This article was first published in the November 2004 ABR E-Newsletter.
During the past half century, many in the academic world have come to discount the historical basis for most of the Bible's early characters. The Creation story with Adam and Eve was just a myth. There was no worldwide Flood, Noah or an Ark. The patriarchs Abraham, Isaac and Jacob were not historical figures. Neither Joseph nor the Israelites sojourned in Egypt. There was no Moses or Exodus from Egypt. The Israelites did not wander in the wilderness, and Joshua did not lead a conquest of Canaan. You could pretty much throw away the first six books of your Bible and not really miss a thing!
But it was generally accepted that by the first millennium BC, beginning with the kingdom of David, you were on solid historical footing. Yet, in the mid-1990's, a significant academic debate developed over the historical accuracy of the Bible’s description of the United Monarchy under David and Solomon. Covering most of the tenth century BC (roughly from 1000 to 925 BC; known to archaeologists as Iron Age IIA), the topic was frequently discussed in scholarly journals and the popular press. This challenge to the historicity of the United Monarchy culminated in the 2000 publication of The Bible Unearthed: Archaeology's New Vision of Ancient Israel and the Origin of Its Sacred Texts by Israel Finkelstein and Neil Silberman (New York: Free Press). The book's message was widely acclaimed as archaeology's admission to the world that there really was no archaeological evidence to support the Bible story.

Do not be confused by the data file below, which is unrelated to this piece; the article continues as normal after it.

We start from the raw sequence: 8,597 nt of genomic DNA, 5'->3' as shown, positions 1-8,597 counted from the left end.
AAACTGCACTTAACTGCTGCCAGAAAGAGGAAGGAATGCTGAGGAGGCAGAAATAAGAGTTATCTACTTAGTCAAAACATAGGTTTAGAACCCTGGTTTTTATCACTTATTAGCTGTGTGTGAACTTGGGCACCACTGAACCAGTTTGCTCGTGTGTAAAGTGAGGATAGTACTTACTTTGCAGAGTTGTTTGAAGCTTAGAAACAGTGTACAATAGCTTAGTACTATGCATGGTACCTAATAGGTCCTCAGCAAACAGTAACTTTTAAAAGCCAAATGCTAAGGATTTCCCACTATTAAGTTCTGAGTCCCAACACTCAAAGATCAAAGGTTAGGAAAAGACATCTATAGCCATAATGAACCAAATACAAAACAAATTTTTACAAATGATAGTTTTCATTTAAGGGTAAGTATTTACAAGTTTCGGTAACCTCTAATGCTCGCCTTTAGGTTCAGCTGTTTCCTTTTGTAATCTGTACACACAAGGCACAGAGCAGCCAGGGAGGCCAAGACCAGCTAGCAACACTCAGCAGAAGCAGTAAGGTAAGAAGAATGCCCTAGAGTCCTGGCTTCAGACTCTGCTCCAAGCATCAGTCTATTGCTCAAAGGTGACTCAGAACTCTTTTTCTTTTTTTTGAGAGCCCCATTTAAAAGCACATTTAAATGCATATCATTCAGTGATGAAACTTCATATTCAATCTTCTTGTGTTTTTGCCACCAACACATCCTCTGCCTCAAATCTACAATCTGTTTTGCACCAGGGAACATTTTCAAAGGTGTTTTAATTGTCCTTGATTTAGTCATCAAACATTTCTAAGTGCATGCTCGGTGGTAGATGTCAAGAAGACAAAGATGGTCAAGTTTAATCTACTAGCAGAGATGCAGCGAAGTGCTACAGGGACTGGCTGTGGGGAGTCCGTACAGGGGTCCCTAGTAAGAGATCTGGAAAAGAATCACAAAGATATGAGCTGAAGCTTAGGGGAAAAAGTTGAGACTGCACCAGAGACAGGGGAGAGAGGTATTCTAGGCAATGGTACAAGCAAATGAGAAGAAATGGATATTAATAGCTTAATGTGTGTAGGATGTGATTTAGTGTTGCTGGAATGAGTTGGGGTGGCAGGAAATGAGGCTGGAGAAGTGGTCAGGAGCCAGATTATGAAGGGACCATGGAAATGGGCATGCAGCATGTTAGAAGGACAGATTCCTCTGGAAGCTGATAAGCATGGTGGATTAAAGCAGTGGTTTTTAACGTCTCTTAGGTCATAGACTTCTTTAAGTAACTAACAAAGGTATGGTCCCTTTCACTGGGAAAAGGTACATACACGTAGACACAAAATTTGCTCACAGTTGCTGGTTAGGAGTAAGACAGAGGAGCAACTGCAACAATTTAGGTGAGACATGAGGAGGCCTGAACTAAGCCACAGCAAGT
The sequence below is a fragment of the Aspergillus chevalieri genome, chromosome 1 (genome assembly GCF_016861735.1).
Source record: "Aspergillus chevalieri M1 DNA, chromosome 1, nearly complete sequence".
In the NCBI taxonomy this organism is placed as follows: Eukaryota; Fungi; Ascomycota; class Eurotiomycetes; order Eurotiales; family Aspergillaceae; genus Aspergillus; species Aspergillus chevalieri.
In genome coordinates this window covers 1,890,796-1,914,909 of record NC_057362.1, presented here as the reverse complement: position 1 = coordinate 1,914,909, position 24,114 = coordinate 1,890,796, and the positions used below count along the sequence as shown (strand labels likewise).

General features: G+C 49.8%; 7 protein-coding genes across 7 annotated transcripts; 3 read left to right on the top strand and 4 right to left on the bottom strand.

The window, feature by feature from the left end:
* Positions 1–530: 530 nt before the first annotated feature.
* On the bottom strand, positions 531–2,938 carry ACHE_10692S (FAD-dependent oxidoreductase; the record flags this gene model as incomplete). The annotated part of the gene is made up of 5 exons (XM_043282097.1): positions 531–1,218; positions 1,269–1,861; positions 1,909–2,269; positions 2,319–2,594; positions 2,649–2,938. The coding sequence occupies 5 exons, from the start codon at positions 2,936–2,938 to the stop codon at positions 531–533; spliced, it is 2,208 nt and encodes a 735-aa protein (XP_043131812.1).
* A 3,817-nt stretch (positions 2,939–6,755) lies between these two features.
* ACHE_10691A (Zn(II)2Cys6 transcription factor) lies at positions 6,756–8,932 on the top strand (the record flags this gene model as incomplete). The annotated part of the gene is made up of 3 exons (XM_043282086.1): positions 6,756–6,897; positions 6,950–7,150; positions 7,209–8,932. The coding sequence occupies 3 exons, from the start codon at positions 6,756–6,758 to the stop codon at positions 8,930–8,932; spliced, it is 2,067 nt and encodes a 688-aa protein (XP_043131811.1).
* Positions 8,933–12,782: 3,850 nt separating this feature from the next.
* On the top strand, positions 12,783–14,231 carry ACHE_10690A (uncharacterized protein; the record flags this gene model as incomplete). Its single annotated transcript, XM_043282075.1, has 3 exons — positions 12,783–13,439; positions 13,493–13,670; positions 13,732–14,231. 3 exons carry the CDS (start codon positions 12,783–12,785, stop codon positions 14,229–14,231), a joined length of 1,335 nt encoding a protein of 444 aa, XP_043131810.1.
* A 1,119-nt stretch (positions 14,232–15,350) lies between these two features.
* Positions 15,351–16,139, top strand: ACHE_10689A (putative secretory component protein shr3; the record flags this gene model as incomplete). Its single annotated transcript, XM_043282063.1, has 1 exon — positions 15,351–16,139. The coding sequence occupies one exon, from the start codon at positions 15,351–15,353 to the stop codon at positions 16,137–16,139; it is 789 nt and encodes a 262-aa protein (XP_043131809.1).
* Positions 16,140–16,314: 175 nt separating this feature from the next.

Some readers might be surprised to know just how antagonistic to the Bible some scholars are today. One group of historians known as "Biblical Minimalists" (also called the "European School," the "Copenhagen School" or even "Deconstructionists") hold that the Old Testament was written during the Persian period (fourth century BC) or even the Hellenistic period (third and second centuries BC). These scholars include Niels Peter Lemche, Thomas Thompson, John Van Seters and Philip R. Davies. Their views are extreme and even difficult to know how to address. For example, Lemche challenged the authenticity of both the Tel Dan ("House of David") and the Ekron ("Padi king of Ekron") inscriptions, insinuating that they might have been faked by the excavators (see Shanks 1997: 36-38).
Israeli archaeologist Israel Finkelstein, head of the Institute of Archaeology at Tel Aviv University and co-director of the ongoing excavation at Megiddo, does not consider himself a "Minimalist." He believes the core historical books of the Old Testament were written in the late seventh century BC (the days of king Josiah) as political propaganda to support his reforms (see Shanks 2002). Thus for Finkelstein, a Biblical writer was not actually describing the period about which he was writing, instead he was inventing history about that period (Shanks 2002: 43). With these views, Finkelstein sees himself as being in the middle – between the Biblical Minimalists and Biblical Maximalists (who support the basic history of the Old Testament).
But that isn't all. Finkelstein also developed a new chronology for archaeological data that suggests there is no archaeological evidence for the United Monarchy under David and Solomon. He calls his revision the "low chronology," in opposition to the traditional or "high chronology." With Finkelstein's "low chronology," the poor material culture of the eleventh century BC (the period of the Judges) lowers and becomes the period of David and Solomon. The better architecture, ceramics and other artifacts of the tenth century BC (the period of David and Solomon) Finkelstein lowers to the ninth century BC (the days of Omri, Ahab and Jehu).